An eighth configuration item may include a parameter value. The contractor, via the Tool, may select the parameter to be displayed. The parameter may come from a function block—in which case, the wall module cannot necessarily change it. Or the value may come from the wall module, in which case there needs to be a value for the wall module to send to the controller. There may be several types of parameter values which include: 1) Inputs which include Occupancy status, System status, outside ambient (OA) temp, current time, and so forth; 2) Sensors (outputs) which include Room temp, humidity, CO2, (and on non LCD/Keypad models, a setpoint knob, and perhaps an override key); 3) Setpoints (outputs) which include fan setpoint, system mode setpoint, humidity setpoint, room setpoint, CO2 setpoint, time (this one is unusual, as it is both an input and output); these setpoints may have values assigned by the user through the Tool; the tenant and/or contractor can change them at the wall module; and the Tool may upload the current setpoint values from the wall module to update its database); 4) Calibration which includes temperature offset, humidity offset, and CO2 offset; 5) Configuration that the wall module changes which include home screen choice and view More choices; and 6) Configuration that the wall module does not change which includes parameter categories, home screen choices, parameter names, high low, increment amount, segments, and so forth.
  • [0072]
    The contractor, via the Tool, may select what other segments should be shown. The configuration should allow for any or all of the miscellaneous segments to be shown (all but the alpha numeric). The contractor, via the Tool, may select the high and low limits for an editable value. This may include the set point on the home screen. The contractor, via the Tool, may select the increment/decrement value of each editable value. The increment decrement value may also be referred to as “one unit”. For example, one unit=1, 10, 100, 0.7, 0.03. This may include the set point on the home screen. The contractor, via the Tool, may select where the decimal point is, XXXX, XXX.y, or XX.yy. This may include the number in the middle alphanumeric area of the Home screen. If the contractor fails to connect a function block output to a wall module input, then the wall module should show dashes as the value.
  • [0073]
    A ninth configuration item may include temperature, humidity and CO2 sensor offsets. The Tool may create parameters and a special category for these. The contractor, via the Tool and contractor mode, may select the value of each offset. These should be in a separate area (file/table) in the wall module, so that the Tool can calibrate the device without reading or writing the other setpoints or configuration.
  • [0074]
    A tenth configuration item may include override. The contractor, via the Tool, may select what override options should be in the round robin. These options include occupied override, unoccupied override and standby override. Occupied override may be timed in hours, days or continuous. There may be network bypass time support. If “timed” is chosen, the Tool user may select either standard or delayed override. Standard timed occupied override may start the timer immediately. Delayed occupied override may start the timer when the occupancy status changes from any state to unoccupied. The timer may remain as it was set until this transition. Note that continuous is a special case of “timed” in that the timer never expires. The configured timer value may be a special value that indicates continuous. Unoccupied override can be timed in hours, days or continuous. Standby override can be timed in hours, days or continuous.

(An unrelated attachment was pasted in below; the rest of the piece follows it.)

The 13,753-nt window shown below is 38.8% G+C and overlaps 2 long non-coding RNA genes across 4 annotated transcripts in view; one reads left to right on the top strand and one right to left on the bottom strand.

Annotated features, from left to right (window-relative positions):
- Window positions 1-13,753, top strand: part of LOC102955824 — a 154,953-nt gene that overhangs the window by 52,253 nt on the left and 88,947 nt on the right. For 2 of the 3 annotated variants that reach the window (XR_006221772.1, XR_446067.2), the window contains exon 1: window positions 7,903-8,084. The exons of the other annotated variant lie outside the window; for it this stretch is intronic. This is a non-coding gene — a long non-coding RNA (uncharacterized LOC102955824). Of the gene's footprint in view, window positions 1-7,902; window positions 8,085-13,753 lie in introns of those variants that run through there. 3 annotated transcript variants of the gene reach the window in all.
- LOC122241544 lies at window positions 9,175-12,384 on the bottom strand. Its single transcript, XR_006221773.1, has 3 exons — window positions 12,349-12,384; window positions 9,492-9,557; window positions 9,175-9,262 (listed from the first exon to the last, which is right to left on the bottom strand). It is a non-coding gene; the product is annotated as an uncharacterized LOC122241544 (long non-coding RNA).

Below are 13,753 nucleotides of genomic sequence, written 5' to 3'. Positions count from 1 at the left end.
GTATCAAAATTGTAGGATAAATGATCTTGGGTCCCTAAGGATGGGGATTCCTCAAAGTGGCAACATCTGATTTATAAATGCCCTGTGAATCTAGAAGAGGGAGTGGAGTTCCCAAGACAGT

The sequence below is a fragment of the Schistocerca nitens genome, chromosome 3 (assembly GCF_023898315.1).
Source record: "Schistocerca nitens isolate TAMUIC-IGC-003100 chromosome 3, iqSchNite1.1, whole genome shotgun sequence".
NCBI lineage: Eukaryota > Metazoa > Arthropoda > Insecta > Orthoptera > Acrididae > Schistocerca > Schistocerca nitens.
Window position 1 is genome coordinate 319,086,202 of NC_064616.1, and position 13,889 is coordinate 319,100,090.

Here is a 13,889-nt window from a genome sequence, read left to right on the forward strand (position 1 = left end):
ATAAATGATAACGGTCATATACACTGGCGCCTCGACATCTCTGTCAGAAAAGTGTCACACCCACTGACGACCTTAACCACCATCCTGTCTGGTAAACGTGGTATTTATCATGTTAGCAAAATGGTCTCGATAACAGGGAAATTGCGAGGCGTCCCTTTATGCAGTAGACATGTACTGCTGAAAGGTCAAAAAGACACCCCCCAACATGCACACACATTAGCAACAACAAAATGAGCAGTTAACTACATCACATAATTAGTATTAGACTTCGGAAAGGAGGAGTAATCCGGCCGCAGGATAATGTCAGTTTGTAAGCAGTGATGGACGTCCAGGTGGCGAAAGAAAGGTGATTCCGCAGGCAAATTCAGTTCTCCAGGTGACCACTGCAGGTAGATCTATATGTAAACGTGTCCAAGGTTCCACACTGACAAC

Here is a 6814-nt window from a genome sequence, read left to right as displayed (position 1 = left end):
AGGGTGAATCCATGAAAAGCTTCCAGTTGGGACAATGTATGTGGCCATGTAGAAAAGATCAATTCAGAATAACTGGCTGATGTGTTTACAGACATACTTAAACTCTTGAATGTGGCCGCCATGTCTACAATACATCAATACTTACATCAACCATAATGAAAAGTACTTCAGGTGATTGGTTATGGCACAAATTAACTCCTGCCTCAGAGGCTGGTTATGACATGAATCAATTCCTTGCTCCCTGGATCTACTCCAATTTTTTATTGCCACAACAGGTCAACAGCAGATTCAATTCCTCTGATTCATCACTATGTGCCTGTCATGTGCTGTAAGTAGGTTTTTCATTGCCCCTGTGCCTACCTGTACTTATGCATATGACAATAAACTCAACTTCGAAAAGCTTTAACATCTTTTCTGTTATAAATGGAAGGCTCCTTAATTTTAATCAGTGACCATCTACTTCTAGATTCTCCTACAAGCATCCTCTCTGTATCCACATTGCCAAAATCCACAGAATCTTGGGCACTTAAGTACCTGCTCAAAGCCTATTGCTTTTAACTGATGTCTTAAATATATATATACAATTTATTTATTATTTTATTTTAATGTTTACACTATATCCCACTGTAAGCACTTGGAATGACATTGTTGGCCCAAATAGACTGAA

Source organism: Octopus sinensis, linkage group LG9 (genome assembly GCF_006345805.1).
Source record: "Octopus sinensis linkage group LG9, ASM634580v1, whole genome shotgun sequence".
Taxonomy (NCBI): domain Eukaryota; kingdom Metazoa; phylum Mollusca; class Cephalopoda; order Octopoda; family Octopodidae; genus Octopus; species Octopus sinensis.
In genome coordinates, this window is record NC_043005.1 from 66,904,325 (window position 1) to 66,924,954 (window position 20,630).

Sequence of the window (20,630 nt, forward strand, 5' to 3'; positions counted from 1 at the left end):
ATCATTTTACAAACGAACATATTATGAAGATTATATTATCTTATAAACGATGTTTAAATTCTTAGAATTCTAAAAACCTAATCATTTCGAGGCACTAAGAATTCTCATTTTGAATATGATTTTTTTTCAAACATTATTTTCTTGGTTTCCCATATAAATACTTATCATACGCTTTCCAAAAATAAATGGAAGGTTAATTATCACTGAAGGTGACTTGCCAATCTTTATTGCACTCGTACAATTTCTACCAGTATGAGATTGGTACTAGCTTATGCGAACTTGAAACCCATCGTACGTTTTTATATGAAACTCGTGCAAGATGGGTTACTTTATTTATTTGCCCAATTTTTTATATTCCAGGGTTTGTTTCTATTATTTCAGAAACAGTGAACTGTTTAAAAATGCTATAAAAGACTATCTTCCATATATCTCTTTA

• [0075]
    The contractor, via the Tool, may select the minimum, maximum and increment value of the timed override duration. For example the contractor may configure the min and max to be 00:30 and 8:00 with an increment of 00:30. The tenant may now create an override of 30 minutes to 8 hours. If the min and max are the same then it may be a fixed override and the tenant cannot change it. The maximum amount of timed override in hours may be 99:99 (4.16 days). For days, the range generally is 0-9999 days. If no override options are selected, this key may be ignored and not shown on the home screen. A cancel screen may be configured by the Tool after any override choices to allow the user to cancel getting into this area.
  • [0076]
    An eleventh configuration item may include inputs and outputs with respect a Tool that may allow the contractor to drop a wall module onto the wire sheet. The contractor, via the Tool, may select an OS (Order Specification) number of the wall module (and the sub-model or application).
  • [0077]
    The Tool may allow the contractor to configure the inputs and outputs of the wall module. The inputs and outputs may be Public Variable Indices (PVIDs). The options and configuration may determine the inputs and outputs of the wall module function block. The contractor may wire an output of a function block to an input of the wall module. The contractor may wire an output of the wall module to input(s) of other function block(s). Example inputs may be parameters the contractor wants to display on the wall module such as: system status, effective occupancy status, time of day, outside air temperature, number of stages on, effective setpoint, duct static pressure, and so on. Example outputs may be room temperature, room setpoint, room humidity, room humidity setpoint, room CO2, room CO2 setpoint, occupancy override command, fan setpoint, system mode setpoint, and so forth. Setpoints may have values that the present system sends to the controller.
  • [0078]
    A twelfth configuration item may include a balancing category with parameters. The Tool may configure the balancing screens. This may include what each screen says, what value is shown and the order of screens.
  • [0079]
    A thirteen configuration item may include sensors. The Tool may provide output points for the sensors on the present model.